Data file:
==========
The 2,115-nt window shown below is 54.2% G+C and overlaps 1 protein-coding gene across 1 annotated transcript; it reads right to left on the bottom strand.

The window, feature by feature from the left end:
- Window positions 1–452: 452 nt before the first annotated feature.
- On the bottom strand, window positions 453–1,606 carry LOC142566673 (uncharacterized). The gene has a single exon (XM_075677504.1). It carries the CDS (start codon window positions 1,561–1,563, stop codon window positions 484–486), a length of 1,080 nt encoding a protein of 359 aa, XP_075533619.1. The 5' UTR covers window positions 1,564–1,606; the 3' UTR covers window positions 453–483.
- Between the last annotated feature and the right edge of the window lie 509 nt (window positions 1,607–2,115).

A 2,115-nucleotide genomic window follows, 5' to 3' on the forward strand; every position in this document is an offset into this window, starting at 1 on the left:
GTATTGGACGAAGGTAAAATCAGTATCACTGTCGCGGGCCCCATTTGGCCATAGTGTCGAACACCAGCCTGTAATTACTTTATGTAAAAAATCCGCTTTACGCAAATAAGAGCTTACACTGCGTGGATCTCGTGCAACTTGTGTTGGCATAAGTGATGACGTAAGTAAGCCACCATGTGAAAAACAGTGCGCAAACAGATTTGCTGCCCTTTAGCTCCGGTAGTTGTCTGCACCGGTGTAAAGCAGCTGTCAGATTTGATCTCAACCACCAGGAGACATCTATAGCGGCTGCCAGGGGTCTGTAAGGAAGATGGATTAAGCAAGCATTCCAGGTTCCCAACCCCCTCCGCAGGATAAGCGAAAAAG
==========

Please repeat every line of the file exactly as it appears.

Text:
The 2,115-nt window shown below is 54.2% G+C and overlaps 1 protein-coding gene across 1 annotated transcript; it reads right to left on the bottom strand.

The window, feature by feature from the left end:
- Window positions 1–452: 452 nt before the first annotated feature.
- On the bottom strand, window positions 453–1,606 carry LOC142566673 (uncharacterized). The gene has a single exon (XM_075677504.1). It carries the CDS (start codon window positions 1,561–1,563, stop codon window positions 484–486), a length of 1,080 nt encoding a protein of 359 aa, XP_075533619.1. The 5' UTR covers window positions 1,564–1,606; the 3' UTR covers window positions 453–483.
- Between the last annotated feature and the right edge of the window lie 509 nt (window positions 1,607–2,115).

A 2,115-nucleotide genomic window follows, 5' to 3' on the forward strand; every position in this document is an offset into this window, starting at 1 on the left:
GTATTGGACGAAGGTAAAATCAGTATCACTGTCGCGGGCCCCATTTGGCCATAGTGTCGAACACCAGCCTGTAATTACTTTATGTAAAAAATCCGCTTTACGCAAATAAGAGCTTACACTGCGTGGATCTCGTGCAACTTGTGTTGGCATAAGTGATGACGTAAGTAAGCCACCATGTGAAAAACAGTGCGCAAACAGATTTGCTGCCCTTTAGCTCCGGTAGTTGTCTGCACCGGTGTAAAGCAGCTGTCAGATTTGATCTCAACCACCAGGAGACATCTATAGCGGCTGCCAGGGGTCTGTAAGGAAGATGGATTAAGCAAGCATTCCAGGTTCCCAACCCCCTCCGCAGGATAAGCGAAAAAG